Whether you’ve lived in Boise all your life or just moved to town two weeks ago, there are simply some words in Boise that are hard to pronounce (try reading “Resseguie” aloud for the first time off of a street sign).
When you can talk with confidence like a local, you feel like you belong. So we’ve compiled a list of the most frequently mispronounced local words, how to pronounce them correctly, and where they came from.
Boise – pronounced "BOY-see"
While our capital city takes its name from the French word “les bois” meaning “the woods,” the way locals pronounce it is decidedly not French.
Les Bois – pronounced "Lay-bwa"
You’ll find many entities that carry the “Les Bois” name in Boise, including a junior high. As noted, this is the French word – correct pronunciation and all – that named our town.
Basque – pronounced "Bask"
Basques call the northern part of Spain – unofficially known as the Basque Country – their homeland, but many Basques call Boise home. In fact, we’ve got the largest concentration of Basque residents outside of the Basque country and we’re quite proud of it.
Gernika – pronounced "Ger-NEE-ka"
Bar Gernika is named after the city in the Basque Country (fun fact: they have a Bar Boise). It’s a cozy, rustic pub in the Basque block best known for its croquettes, lamb stew, and other delicious traditional Basque pub foods. Their beer and cider menu contain samples from the Old Country, too.
Cassia – pronounced "CASH-uh"
Cassia is a southern Idaho county and a quaint, tree-lined street that can be found just south of the Boise Depot. There are a few theories about the origins of this word – it was either named after Cassia Creek, which some locals say was named after the cassia plant. Or it was named after the French slang word “cajeaur,” meaning “raft,” or after a Mormon soldier who emigrated to the area.
Chinden – pronounced "Chin-din"
A combination of the words “Chinese” and “garden,” Garden City’s Chinden Boulevard was named after the stunning gardens that Chinese immigrants once planted here.
Kootenai – pronounced "KOO-tun-ee"
This historic street up on the Bench filled with beautiful storybook homes and the Idaho county were both named after the Kootenai tribe, which is native to the northern Idaho area.
Kuna – pronounced "KYOO-nuh"
This bedroom community, once a railroad pitstop, is located about 20 minutes southwest of Boise. The word comes from the Shoshone tribe and either means “end of the trail” or describes a green leaf, suitable for smoking, depending on who you ask.
Latah – pronounced "LAY-taw"
This well-known Boise street is named after an Idaho county that takes its name from a Nez Perce word meaning "the place of pine trees and pestle."
Nez Perce – pronounced "Nezz PURSE"
This Depot Bench street is named after a native tribe that once counted Idaho as among its territory, and still holds a reservation in northern Idaho’s Nez Perce County. Self-identified as the Nimi’ipuu people, the tribe was called “nez percé” by French trappers who misidentified other native people, ones with nose piercings, as being part of the Nimi’ipuu.
Lemhi – pronounced "Lem-high"
Another Boise Bench street and central Idaho county. This one was named after the county’s original Fort Lemhi, which in turn derived its name from King Lemhi in the book of Mormon.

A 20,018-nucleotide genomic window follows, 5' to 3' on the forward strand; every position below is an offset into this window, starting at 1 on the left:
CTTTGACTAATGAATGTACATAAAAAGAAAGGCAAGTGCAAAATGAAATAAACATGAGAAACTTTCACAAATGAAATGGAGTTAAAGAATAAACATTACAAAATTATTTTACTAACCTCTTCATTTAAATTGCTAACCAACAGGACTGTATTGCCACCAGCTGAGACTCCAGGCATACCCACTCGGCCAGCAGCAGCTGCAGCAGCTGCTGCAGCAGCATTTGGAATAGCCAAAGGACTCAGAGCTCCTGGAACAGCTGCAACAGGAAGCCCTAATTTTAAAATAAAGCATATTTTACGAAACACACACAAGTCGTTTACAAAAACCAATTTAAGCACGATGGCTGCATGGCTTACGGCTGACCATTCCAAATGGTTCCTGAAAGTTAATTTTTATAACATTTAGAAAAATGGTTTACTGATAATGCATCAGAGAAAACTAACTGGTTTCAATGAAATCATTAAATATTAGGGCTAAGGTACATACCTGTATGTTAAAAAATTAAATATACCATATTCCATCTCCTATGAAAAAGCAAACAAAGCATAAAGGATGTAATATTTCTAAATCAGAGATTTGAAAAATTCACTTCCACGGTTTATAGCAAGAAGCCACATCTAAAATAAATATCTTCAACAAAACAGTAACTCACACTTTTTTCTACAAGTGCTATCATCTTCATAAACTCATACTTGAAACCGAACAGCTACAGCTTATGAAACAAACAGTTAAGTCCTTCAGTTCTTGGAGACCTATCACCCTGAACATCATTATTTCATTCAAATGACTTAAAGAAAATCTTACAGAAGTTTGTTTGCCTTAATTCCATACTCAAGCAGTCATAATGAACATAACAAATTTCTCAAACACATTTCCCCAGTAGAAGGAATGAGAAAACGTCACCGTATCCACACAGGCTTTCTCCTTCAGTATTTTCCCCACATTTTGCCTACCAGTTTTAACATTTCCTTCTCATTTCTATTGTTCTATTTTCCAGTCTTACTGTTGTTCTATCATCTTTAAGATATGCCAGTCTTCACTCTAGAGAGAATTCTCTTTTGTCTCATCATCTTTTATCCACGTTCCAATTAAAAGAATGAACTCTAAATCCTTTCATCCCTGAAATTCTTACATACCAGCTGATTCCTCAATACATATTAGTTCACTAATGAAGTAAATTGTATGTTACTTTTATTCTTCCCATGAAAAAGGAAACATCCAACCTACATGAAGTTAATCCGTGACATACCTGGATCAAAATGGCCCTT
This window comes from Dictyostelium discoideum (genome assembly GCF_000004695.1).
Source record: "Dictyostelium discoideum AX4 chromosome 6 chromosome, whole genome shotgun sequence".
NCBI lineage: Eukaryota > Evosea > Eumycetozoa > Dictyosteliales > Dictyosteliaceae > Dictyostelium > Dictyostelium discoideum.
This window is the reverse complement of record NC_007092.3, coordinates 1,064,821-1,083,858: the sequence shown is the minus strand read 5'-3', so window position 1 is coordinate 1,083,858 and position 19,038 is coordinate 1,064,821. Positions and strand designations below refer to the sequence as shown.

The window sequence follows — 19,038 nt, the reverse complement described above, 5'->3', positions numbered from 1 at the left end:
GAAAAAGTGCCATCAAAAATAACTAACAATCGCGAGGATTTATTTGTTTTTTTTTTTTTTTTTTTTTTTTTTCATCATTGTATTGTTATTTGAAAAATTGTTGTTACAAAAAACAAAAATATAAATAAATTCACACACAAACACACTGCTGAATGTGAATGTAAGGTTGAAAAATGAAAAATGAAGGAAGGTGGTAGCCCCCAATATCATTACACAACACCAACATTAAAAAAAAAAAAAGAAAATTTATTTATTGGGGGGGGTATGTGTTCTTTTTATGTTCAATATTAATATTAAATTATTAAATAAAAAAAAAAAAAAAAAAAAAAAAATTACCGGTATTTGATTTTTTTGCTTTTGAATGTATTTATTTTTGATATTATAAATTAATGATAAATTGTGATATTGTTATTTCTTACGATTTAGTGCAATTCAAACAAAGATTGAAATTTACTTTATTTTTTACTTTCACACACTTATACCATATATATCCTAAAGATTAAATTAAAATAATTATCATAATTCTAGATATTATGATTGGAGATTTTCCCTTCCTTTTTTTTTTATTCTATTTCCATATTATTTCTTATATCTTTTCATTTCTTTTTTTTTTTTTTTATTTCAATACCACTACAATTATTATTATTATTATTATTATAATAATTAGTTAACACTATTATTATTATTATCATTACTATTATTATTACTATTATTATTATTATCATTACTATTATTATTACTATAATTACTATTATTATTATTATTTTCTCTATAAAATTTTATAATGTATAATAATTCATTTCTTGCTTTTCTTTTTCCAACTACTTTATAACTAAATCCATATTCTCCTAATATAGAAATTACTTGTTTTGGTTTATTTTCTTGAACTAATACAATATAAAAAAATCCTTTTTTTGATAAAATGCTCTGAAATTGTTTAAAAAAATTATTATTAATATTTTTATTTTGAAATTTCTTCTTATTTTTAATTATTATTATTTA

Manitou – pronounced "Man-i-too"
The south Boise street and local park are both pronounced the same. Among the Native American Algonquians, “manitou” represents both good and evil spirits. To the french fur trappers that first explored the area, “manitou” became the word to describe a Native American chief.
Owyhee – pronounced "Oh-WHY-hee"
Idaho’s southwest Owyhee county and the Boise Bench street were both named after the Owyhee mountain range, which you can see to the southwest of the Treasure Valley. Interestingly, the mountain range was named in honor of three Hawaiian trappers who disappeared while exploring the area.
Payette – pronounced "Pay-yet"
From the town to the county to the river and national forest, all bear the name of Francois Payette, a Montreal native whose hunt for fur brought him to the area.
Phillippi – pronounced "Phil-ih-pe"
This Boise Bench street was named after Wesley M. Phillippi, an active community man and dairyman who lived on the street now renamed after him (back in his day, it was Vine Street).
Resseguie – pronounced "Rez-uh-gu"
One of the hardest to pronounce streets in the North End, Resseguie was named after a Salt Lake City couple, Charles and E.H. Resseguie. The couple owned the land and platted the area for homes in 1890. These original homesites were then sold by future Boise mayor Walter Pierce. As a fun game, take a walk several blocks down “Resseguie” and see how many different ways the street signs are spelled (you can do this for “O’Farrell” Street, too).
Shoshone – pronounced "Show-SHOWN"
Although the Idaho county, and subsequently the Boise park and street, were named after the Shoshone-Bannock tribe native to the area, locals don’t pronounce it the same. The tribe is pronounced “show-show-nee” whereas to say the places you drop the “ee” on the end.
Ustick – pronounced "You-stick"
This main thoroughfare in West Boise runs all the way to Caldwell. The street was named after the small town of Ustick that used to be located along the road, right between Cloverdale and 5 Mile. The town itself was named after a German immigrant, Dr. Harlan P. Ustick.
Lisa is a top Idaho Realtor and creator of WeKnowBoise.com. Whether buying or selling a home, we provide full-service real estate solutions dedicated to helping our clients achieve their goals. From Southeast Boise to the North End, up to Eagle and west to Meridian, or right in the middle of the Boise Bench and downtown - We Know Boise.
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